Restaurateur Marc Packer is bringing back Canastel’s. Nearly a decade ago, Packer closed the popular Italian restaurant on Park Avenue South where Prince and Quincy Jones were regulars, and it morphed into Angelo & Maxie’s steakhouse. In the spring, Canastel’s will reopen in an 8,000-square-foot space with outdoor seating in Times Square that will presumably be more appealing than it sounds. “I’m going to Italy in a couple of weeks to research some chefs,” says Packer, who also owns Tao, Rue 57, and the Harley-Davidson cafés. Packer is also opening a 17,000-square-foot banquet space with Giuseppe Cipriani, also in Times Square.
Add downtown art-world darling Yvonne Force Villareal (president of the Art Production Fund) to the ever-growing list of reality-television hopefuls clamoring for their fifteen minutes of network fame. At the recent party for the opening of “Plan B,” an installation of 27,000 square feet of Durkan Patterned Carpet (designed by Rudolf Stingel) covering Grand Central Terminal’s Vanderbilt Hall, Villareal was trailed by a camera crew and director Douglas Keeve, of the Isaac Mizrahi documentary Unzipped. “We’ve been shooting a reality pilot over the last six months,” says Villareal, adding that they’re going to start shopping the show in the fall and have also taped footage of her singing in her band, Mother Inc. “It’s me as a producer, an art life, a performer.”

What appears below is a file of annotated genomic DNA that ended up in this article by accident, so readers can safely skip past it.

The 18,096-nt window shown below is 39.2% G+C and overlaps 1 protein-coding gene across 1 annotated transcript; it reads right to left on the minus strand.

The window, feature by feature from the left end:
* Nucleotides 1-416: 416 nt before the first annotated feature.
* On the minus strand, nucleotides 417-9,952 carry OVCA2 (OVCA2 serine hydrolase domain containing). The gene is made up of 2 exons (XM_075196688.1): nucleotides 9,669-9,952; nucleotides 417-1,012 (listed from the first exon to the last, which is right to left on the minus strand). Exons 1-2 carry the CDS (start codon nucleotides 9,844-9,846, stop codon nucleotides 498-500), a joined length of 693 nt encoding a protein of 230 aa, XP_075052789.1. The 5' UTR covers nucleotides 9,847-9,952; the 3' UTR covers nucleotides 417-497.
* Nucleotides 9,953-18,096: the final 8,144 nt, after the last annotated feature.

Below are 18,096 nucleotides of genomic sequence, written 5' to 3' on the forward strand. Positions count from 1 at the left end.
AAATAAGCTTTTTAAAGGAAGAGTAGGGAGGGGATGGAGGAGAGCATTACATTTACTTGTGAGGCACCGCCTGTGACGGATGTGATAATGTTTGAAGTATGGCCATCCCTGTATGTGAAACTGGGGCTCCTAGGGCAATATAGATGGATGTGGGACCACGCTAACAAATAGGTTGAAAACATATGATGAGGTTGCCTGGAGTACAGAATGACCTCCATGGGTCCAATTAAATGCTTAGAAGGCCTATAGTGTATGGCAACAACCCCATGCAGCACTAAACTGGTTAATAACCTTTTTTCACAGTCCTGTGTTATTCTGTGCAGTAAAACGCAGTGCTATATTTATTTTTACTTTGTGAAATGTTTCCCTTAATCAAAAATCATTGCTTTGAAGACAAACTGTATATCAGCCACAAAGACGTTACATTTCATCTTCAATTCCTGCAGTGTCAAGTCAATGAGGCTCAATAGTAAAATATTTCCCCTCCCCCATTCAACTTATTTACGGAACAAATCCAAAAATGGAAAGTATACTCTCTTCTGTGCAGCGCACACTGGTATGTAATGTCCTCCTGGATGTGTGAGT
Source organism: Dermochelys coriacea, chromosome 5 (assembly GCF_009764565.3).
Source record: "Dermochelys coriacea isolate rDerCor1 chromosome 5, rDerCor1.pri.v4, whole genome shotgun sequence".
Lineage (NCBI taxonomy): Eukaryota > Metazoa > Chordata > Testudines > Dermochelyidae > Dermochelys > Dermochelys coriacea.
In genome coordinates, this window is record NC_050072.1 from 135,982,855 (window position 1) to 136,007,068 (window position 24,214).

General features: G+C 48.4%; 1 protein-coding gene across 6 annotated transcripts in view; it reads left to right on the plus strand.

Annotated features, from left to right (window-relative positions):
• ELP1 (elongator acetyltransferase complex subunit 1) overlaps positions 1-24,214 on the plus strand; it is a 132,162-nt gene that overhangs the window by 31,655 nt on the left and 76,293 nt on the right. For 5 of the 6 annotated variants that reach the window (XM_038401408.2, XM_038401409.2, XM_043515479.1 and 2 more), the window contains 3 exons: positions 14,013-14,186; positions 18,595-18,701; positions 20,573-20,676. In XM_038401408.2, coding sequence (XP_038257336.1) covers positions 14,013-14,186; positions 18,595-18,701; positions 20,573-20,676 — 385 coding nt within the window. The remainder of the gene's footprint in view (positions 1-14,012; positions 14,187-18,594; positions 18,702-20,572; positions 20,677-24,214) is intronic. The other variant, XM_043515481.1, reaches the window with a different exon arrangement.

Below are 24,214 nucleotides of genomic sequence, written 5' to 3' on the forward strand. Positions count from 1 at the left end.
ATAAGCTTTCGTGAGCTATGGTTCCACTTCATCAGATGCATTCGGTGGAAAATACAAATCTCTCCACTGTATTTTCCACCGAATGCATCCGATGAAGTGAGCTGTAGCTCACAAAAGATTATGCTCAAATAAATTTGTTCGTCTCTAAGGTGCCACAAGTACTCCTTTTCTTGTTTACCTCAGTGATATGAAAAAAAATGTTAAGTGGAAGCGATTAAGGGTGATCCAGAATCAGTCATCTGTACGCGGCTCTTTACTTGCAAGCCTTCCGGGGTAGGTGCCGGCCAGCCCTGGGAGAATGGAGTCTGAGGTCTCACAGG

Thriller director M. Night Shyamalan (The Sixth Sense, Signs) recently closed on a $6 million, 4,829-square-foot condo in a new development on Walker Street in Tribeca, through broker Iva Spitzer of Douglas Elliman. But the director will have to trek to Brooklyn to attend the premiere of his new film. “We will enter the woods, for that is where they wait,” states an advance copy of the cryptic invitation to the July 26 debut of The Village. The waiting “they” apparently refers to event planners who will be manning a theater in the woods built for the event. Guests will be bused to Prospect Park (“Now, that’s scary!” says a source) for dinner before the screening.
“Basically [Peter Kaplan] keeps requesting audiences with me and then not being available,” recent college grad and freelance fact-checker Mollie Wilson wrote of the New York Observer editor-in-chief on her blog, She’s Not a Girl Who Misses Much. “The most irritating part of all this is how everyone there has been sure to let me know that this kind of treatment is nothing personal; it’s standard operating procedure … This whole time I was looking around his pigsty of an office, wondering how he gets any work done at all,” she adds. “I find most weeklies have incredibly disorganized offices, but the Observer is the worst I’ve seen so far.” The Observer staff quickly caught on and started reading the blog, but it doesn’t seem to have hurt Wilson’s career prospects. “Mollie’s not working here anymore,” says Kaplan, “but I thought her blog was so amusing and well written that we gave her an assignment.